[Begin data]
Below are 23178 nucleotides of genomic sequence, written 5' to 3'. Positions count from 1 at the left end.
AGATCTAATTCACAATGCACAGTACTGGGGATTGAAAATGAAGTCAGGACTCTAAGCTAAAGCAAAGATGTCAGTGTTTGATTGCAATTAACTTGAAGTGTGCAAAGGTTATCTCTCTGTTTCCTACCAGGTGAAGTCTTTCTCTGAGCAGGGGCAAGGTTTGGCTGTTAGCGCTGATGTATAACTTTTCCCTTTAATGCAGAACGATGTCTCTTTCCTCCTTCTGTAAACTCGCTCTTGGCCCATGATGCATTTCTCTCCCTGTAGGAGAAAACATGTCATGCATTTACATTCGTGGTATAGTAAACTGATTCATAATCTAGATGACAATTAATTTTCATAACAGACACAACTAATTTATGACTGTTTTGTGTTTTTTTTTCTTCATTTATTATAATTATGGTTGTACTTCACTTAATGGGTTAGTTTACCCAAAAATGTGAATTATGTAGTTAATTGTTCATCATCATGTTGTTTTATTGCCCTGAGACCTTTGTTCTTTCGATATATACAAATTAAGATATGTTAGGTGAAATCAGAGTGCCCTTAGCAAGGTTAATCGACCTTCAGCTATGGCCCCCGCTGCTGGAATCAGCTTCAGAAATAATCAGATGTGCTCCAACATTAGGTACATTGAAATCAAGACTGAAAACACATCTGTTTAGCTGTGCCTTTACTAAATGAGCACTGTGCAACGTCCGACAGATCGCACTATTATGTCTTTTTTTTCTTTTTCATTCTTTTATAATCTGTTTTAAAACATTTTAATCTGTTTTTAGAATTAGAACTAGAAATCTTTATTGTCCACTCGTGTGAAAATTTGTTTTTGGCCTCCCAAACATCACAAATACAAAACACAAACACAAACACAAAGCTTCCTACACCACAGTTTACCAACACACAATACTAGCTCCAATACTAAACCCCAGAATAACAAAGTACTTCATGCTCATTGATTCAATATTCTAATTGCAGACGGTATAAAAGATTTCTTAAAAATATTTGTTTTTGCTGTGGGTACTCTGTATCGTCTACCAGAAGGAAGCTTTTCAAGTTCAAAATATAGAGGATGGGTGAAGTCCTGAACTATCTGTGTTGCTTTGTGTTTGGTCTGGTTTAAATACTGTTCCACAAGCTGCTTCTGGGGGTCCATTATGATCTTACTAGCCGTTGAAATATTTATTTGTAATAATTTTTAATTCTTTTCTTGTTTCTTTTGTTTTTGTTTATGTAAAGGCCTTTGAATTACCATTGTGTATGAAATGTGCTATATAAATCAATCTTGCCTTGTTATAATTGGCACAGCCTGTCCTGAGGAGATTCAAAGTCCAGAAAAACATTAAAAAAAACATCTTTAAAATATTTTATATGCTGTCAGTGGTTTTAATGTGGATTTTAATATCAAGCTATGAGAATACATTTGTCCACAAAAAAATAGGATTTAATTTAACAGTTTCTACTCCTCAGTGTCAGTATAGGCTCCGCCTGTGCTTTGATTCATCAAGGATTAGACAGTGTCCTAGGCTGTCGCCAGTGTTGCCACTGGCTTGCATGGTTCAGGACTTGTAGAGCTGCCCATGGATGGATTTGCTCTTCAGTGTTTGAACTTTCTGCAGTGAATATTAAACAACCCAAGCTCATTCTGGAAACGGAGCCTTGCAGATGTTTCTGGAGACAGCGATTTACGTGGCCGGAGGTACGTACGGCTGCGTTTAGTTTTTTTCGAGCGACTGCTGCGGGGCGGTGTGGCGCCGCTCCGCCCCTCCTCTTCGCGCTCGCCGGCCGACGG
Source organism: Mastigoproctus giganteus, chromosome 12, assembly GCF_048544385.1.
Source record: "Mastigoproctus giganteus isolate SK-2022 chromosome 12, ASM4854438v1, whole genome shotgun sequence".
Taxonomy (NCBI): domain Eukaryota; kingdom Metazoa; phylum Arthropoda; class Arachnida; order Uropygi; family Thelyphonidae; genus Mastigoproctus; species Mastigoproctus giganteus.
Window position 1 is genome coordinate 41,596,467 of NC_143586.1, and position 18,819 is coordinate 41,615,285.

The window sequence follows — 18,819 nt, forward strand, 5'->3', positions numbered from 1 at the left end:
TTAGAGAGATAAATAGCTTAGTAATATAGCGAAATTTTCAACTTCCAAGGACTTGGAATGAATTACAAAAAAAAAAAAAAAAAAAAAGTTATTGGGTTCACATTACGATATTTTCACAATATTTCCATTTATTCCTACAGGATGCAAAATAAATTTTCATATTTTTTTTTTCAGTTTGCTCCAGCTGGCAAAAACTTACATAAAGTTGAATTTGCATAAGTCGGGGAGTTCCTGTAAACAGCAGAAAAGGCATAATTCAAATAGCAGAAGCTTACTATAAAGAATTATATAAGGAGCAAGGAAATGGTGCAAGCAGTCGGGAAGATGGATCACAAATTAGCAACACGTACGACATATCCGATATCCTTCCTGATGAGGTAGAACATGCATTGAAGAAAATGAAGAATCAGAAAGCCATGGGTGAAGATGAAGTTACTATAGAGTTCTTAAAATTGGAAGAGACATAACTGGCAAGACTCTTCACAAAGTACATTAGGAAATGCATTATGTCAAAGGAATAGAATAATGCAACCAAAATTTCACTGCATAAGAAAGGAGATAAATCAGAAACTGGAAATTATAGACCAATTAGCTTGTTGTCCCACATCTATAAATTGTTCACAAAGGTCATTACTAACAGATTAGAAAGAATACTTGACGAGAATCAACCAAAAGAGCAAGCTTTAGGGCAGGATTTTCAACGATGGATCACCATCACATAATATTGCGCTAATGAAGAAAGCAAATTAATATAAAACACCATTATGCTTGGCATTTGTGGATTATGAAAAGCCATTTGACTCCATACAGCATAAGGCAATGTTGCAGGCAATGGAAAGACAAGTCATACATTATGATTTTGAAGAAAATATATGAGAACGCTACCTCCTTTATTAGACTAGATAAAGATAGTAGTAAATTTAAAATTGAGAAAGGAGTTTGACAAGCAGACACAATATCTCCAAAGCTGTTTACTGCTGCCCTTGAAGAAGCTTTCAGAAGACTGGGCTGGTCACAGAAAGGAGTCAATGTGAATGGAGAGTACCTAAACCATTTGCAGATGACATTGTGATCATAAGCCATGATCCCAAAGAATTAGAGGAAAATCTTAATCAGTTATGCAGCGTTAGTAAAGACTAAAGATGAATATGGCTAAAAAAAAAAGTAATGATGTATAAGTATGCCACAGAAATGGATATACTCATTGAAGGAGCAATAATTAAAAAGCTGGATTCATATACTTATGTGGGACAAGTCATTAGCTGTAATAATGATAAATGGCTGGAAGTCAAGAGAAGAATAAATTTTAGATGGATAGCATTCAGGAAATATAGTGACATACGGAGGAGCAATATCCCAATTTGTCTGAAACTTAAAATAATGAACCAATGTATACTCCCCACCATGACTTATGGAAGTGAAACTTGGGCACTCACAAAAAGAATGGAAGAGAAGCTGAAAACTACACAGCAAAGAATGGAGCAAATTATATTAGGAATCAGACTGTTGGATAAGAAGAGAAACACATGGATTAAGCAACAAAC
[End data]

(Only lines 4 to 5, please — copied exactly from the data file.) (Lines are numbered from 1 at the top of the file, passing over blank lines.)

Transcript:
Source record: "Mastigoproctus giganteus isolate SK-2022 chromosome 12, ASM4854438v1, whole genome shotgun sequence".
Taxonomy (NCBI): domain Eukaryota; kingdom Metazoa; phylum Arthropoda; class Arachnida; order Uropygi; family Thelyphonidae; genus Mastigoproctus; species Mastigoproctus giganteus.